Tick Tock Bang
August 17, 2002 3:32 PM   Subscribe

Tick Tock Bang (script) (from CBC's Ideas) (from 1999) is an enjoyable way to spend 45 minutes. A survey of Noise as Music from Schoenberg to Glass to Kraftwerk to Industrial and Techno. Noise Art is here to stay.
posted by vacapinta (9 comments total)
I just skimmed the transcript, and this guy clearly has no clue about modern "classical" music. He calls the notes in Shoenberg's Three Pieces "musically unrelated" and calls the piece "disordered sound" and "noise." If he knew anything about the post-tonal composers (not atonal please) he would know that the composition techniques used by these composers is at least as rigorous, and often more so than the techniques used by tonal composers. Jeez, hasn't he even heard of serialism?.

Pieces by composers of alieatory music (aka chance music) like Cage or Riley might arguably contain elements of "noise." But that is one rather small subset of modern music. Modern music sounds like noise to most people for the same reason that rock'n'roll sounds like noise to our grandparents--it is unfamiliar
posted by boltman at 3:53 PM on August 17, 2002

Thanks, boltman. The producers here were practically asleep. One thing, though. The Three Pieces for Piano by Schoenberg are not serially composed. They are rather prior to his 'invention' of twelve-tone composition. The 3 pieces are actually, pan-tonal (Schoenberg's own term). His attempt with composition in this vein was to eliminate the heirarchic pitch distribution-essentially making the notes 'musically unrelated'. Also, Riley was a minimalist, not so much interested in aleatory.
But the sensationalizing of Stravinksy's Rite Of Spring as riot-inducing is quite misleading. The music (as a danceless suite) won critical and popular acclaim. The ballet was scandalous in nature. My basic issue with this production is the thesis, essentially claiming that modern music/art composed in a new and unfamiliar 'language' (ie 'noise') is built upon a fascination with the machine. "Metrical regularity has become the hallmark of art in the mechanical age". So uninformed it hurts. Try on Xenakis' computer music (La Legende de E'er) and try to support that idea. Humbug. I hate this sort of thing. All it does is implicate that artists working with forms that aren't immediately familiar are perverts, writing sexualized (for what else can human appropriation of metrical regularity imply?) peaens to machines.
posted by nonreflectiveobject at 4:36 PM on August 17, 2002

Unfortunately the bulk of this music is unlistenable. Milton Babbit, for God's sake? Art school fodder. Drug music for bad drugs. Music for communists.

I prefer tonality, or composers who are able to turn puritanical chromaticism and serialism into something beautiful and their own, like Gyorgy Ligeti or Stravinsky for that matter, who is mischaracterized in this context.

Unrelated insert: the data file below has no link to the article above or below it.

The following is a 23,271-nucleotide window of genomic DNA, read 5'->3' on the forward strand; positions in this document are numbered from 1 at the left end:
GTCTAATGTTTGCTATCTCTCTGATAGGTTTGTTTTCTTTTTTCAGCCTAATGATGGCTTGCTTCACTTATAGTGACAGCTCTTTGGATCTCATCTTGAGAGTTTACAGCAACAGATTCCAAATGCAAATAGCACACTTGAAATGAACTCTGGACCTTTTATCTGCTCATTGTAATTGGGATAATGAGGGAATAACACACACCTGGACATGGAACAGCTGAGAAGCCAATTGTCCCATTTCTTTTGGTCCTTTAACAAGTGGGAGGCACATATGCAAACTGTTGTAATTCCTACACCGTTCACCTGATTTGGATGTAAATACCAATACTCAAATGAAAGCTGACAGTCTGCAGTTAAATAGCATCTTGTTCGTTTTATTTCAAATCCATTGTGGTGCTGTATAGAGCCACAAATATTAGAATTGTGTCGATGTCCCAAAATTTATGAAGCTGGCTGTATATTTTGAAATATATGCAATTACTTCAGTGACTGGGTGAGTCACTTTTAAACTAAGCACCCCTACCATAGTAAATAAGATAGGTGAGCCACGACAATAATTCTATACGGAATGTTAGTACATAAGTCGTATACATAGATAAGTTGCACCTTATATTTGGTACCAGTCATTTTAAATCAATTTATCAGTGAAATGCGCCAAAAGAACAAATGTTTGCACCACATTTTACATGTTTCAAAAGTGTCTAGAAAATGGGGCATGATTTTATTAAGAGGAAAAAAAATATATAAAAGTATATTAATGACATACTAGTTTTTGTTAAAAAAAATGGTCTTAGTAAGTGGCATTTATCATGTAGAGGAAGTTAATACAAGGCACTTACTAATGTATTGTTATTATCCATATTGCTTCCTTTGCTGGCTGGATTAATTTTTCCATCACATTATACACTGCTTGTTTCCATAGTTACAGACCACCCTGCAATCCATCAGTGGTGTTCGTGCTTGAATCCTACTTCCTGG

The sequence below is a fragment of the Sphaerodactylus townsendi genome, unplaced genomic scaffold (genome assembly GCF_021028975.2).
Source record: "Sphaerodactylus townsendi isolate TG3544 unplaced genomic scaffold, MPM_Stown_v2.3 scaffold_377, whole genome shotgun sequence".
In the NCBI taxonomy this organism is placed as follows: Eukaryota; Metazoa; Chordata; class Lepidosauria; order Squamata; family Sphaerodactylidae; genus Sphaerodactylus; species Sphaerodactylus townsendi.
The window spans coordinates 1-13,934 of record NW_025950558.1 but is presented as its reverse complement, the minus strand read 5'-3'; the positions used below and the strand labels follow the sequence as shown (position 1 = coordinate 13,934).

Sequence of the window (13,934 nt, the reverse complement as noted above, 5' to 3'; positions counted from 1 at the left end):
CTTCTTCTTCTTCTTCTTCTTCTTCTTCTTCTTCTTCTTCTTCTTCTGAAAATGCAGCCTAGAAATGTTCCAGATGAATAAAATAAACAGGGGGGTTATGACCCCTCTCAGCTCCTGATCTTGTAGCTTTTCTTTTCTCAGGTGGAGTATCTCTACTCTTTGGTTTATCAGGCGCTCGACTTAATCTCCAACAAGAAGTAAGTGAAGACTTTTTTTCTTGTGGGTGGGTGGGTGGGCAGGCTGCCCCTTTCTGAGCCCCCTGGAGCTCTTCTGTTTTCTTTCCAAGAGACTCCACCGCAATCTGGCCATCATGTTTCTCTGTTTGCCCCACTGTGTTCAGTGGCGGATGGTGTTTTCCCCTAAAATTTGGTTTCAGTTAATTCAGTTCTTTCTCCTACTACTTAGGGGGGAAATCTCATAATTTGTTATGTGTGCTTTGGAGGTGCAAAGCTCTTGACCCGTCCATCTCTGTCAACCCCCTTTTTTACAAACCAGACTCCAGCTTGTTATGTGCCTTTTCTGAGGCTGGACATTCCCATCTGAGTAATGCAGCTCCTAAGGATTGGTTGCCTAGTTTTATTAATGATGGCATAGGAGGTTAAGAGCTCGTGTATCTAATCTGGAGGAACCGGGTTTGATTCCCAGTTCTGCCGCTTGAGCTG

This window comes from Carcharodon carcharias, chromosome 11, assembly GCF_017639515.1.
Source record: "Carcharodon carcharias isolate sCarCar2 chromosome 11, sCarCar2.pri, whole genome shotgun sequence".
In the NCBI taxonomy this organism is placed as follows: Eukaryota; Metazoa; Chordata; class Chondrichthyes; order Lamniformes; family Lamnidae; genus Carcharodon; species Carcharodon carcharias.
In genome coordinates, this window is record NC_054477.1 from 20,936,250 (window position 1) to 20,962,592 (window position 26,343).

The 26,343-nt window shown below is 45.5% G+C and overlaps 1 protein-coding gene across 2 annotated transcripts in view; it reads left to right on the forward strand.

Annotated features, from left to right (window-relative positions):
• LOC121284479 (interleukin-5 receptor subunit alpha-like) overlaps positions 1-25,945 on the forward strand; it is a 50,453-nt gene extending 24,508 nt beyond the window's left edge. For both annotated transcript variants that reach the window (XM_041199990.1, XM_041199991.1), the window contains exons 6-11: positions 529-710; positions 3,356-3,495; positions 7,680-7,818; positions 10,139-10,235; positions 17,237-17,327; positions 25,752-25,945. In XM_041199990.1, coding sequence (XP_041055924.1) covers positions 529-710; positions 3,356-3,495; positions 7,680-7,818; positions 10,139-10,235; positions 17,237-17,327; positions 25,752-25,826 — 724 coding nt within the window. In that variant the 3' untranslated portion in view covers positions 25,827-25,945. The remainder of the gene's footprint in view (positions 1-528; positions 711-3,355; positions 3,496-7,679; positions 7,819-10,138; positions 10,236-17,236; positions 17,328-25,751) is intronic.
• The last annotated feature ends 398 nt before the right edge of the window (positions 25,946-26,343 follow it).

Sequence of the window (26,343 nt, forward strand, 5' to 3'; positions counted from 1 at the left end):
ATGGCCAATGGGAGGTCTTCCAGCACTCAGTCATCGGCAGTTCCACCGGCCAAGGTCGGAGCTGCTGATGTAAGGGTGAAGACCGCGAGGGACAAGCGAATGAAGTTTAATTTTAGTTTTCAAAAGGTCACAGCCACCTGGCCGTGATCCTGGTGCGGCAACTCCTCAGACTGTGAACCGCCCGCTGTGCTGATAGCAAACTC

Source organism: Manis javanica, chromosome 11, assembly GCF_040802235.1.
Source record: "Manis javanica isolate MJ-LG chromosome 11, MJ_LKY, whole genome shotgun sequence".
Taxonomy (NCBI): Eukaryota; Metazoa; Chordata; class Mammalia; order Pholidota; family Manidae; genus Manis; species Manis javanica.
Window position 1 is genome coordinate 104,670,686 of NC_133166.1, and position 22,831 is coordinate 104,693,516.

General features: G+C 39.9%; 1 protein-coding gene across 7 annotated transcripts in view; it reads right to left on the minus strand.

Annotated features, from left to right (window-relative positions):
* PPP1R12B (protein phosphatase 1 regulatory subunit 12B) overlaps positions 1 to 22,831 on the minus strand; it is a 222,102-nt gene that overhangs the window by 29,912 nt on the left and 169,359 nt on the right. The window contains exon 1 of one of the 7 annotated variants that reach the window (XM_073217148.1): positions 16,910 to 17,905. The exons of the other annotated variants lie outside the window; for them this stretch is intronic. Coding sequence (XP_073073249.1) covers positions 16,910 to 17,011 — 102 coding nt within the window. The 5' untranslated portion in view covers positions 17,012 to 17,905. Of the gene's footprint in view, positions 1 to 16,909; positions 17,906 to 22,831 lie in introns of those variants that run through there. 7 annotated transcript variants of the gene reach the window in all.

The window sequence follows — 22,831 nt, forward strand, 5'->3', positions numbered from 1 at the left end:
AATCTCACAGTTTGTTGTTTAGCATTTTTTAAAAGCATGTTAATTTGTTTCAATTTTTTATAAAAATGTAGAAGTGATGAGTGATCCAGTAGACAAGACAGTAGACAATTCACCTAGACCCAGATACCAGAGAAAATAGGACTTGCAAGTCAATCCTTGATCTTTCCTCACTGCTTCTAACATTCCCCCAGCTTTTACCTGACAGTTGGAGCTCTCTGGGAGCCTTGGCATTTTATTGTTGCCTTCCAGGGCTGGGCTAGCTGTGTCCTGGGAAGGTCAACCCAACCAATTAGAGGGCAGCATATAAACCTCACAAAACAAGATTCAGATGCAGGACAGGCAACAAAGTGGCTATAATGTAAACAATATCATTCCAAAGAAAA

If you want noise, just come stay in my apartment for a few days. With the adjacent elevated subway, the amplified hispanic street evangelist, the slow fade in/fade out from passing cars booming rap, the nearby city bus hub, the occasional gunshot; it's a grand symphony of cacophony and 'chance' that an extremely overrated hack like John Cage could never think to dream up. When I pay to go to a concert hall or buy a cd, I do not want chance. I want Bach.
posted by evanizer at 4:58 PM on August 17, 2002

for the same reason that rock'n'roll sounds like noise to our grandparents--it is unfamiliar

Actually, rock sounds like noise to me because I grew out of it. Just as I grew out of kiddie tunes at an earlier stage.
posted by HTuttle at 5:02 PM on August 17, 2002

Listening now - IDEAS is a fantastic program.
posted by stevengarrity at 5:22 PM on August 17, 2002

Also, Riley was a minimalist, not so much interested in aleatory

Perhaps, but his most famous piece, "In C" is essentially aleotory in structure.
posted by boltman at 6:59 PM on August 17, 2002

and evanizer, while much of Cage's music can be difficult to listen to, it is often an utterly facinating experience to perform Cage pieces generally demand a great deal of creativity from the performer, since the performer essentially becomes co-composer. I have performed pieces by both Bach and Cage and while the experiences are totally different, I have found both have helped me to grow as both a musician and a music listener. I would never go out and buy a John Cage CD either, but that doesn't mean that his music is worthless.

also, Milton Babbit rules. This is one of my favorite "classical" albums of all time. The first piece in particular is stunning: nearly completely serialized and yet effusive enough to be mistaken for jazz. Check it out.
posted by boltman at 10:39 PM on August 17, 2002

I agree with Boltman.

A lot of Cage's music could be described as 'noise' or even 'ambient'.. but why the h*ll is Glass in his list? Philip Glass might be a little experimental, but his pieces are truly classical music, whether they are a little repetitive or not. His symphonies are not totally alien compared to those produced by Beethoven, whereas Beethoven would have a hard job understanding what Cage's work is about.

Glass's 'Three Songs', 'Symphony #2', or 'Violin Concerto' clearly demonstrate that while Glass is avant-garde, he still writes classical music in the way it has been for ages.
posted by wackybrit at 4:58 AM on August 18, 2002

Well, to paraphrase Woody Allen's joke in Annie Hall,

--This music is just noise!
--Yes, and the portions are so small...

The commentary so far has been edifying. Thank you.
posted by y2karl at 7:49 AM on August 18, 2002

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